Tag Archives: forests

Spending Time in the Path of a Proposed Pipeline

by Sierra Gladfelter

As we turn onto the dirt lane leading to Spruce Creek Camp-Out up the hill, we run into a small group of folks walking down the road. My husband and I have driven out to Nelson County to join the last of three weekend campouts in October organized by activists on land threatened by the proposed Atlantic Coast Pipeline (ACP). We are invited to pull our car off the road and join the group on a nature hike led by Robert Jennings, a local naturalist and grassroots field specialist for the Chesapeake Bay Foundation. This is only one of the many talks, presentations, and tours of local properties that would be impacted by the proposed pipeline that are being offered by Nelson County residents and invited experts during the Spruce Creek Camp-Outs.

We pause every few meters walking along the land of Jill and Richard Averitt, who have been fighting the ACP that threatens to bisect their property for the past four years. Jennings kneels to pick up a seed, pulls our eyes up the long straight trunk of a tulip popular tree, and passes around a birch twig, inviting us to scrape off the fragrant bark with a thumbnail. “Rootbeer!” someone exclaims. The adults are as full of wonder as the kids. The woods are alive with so
many gifts if only we pause to appreciate them. Having someone like Jennings along can help to slow us down and bring more meaning to our interactions. It also makes what is at stake here strikingly clear.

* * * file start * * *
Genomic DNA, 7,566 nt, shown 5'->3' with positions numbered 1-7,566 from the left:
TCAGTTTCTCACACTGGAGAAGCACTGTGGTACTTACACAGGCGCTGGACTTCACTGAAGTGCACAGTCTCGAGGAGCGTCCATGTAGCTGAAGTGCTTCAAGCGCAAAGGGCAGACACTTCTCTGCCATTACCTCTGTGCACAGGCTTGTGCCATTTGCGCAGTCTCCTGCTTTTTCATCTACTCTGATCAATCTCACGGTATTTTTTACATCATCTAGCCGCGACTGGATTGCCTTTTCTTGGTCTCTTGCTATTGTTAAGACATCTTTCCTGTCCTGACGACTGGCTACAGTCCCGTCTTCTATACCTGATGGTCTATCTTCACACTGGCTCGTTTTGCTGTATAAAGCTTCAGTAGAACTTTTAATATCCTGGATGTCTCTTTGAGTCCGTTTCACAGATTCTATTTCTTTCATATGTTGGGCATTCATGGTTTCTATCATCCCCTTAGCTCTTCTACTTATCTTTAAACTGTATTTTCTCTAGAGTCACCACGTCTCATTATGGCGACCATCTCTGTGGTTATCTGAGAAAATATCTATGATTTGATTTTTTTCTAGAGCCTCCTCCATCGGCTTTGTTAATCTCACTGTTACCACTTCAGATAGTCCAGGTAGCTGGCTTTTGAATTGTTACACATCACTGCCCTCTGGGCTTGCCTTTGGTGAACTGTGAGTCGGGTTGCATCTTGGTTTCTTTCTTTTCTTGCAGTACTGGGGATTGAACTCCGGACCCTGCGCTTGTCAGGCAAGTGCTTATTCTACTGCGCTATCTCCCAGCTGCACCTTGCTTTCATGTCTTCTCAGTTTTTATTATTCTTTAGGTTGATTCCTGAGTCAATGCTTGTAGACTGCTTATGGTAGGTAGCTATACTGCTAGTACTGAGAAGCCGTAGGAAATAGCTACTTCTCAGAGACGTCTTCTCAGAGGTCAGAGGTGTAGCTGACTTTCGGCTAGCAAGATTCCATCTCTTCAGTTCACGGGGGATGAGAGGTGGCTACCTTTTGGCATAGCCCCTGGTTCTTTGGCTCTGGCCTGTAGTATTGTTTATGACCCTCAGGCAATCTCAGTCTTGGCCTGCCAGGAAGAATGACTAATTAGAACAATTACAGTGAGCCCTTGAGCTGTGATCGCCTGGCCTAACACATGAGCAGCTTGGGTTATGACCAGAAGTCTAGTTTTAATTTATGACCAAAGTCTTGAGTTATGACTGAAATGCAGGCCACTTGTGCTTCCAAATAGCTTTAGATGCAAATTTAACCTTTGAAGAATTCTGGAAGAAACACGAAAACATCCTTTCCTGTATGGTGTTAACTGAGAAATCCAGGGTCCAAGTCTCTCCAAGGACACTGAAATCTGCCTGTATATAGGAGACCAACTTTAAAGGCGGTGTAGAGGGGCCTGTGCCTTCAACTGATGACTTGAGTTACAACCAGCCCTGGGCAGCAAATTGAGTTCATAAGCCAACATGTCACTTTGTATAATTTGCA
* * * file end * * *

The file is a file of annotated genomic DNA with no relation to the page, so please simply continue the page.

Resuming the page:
The main campsite at Spruce Creek, a large tent surrounded by benches, grills and trees.
The main campsite at Spruce Creek. Photo by Sierra Gladfelter

As we reach Spruce Creek, I realize this walk has been a pilgrimage for many here. The sun is setting and the last light filtering through the forest sparkles on the water. Standing on the banks of this native trout stream, I can make out a faint line of orange flagging ribbon running through the trees. This is the proposed-path of the ACP, where—if built—it will tear through this small piece of the Rockfish Valley on its 600-mile path from the Utica and Marcellus gas
fields of West Virginia to its terminus in eastern North Carolina. As I listen to the deafening stream, so full of energy in its rush from the Blue Ridge Mountains to the sea, it is hard to imagine this beauty being broken. And yet, this is the fragility of the world in which we live. All of it requires our protection.

On our climb back to Camp to set up tents and prepare for an evening of educational talks and communion with other campers, landowner Jill Averitt points out a string of hand-painted prayer flags dancing in the trees. Made by past campers and volunteers, the ever-lengthening line is strung across the proposed pipeline’s ‘right-of-way’ through the heart of their property. I think about the contractors’ orange ribbon also strung through these trees. The woods, for the moment, are silent holding these competing dreams in their swaying arms.

Prayer flags attached on a string, tied to trees at the campsite along the proposed pipeline route.
Prayer flags at the campsite. Photo by Sierra Gladfelter

After setting up our tents in the trees around a meadow, we congregate in its center for dinner. Mike Tabony, a retired tug boat captain from New Orleans turned local climate activist, gives a
humbling presentation on the state of climate science. He is self-trained, the most inspiring kind of citizen scientist, who after living through Hurricane Katrina, gave up flying, buying new cars, and has lived a simple life since sharing his knowledge of global warming with others and inspiring them to action.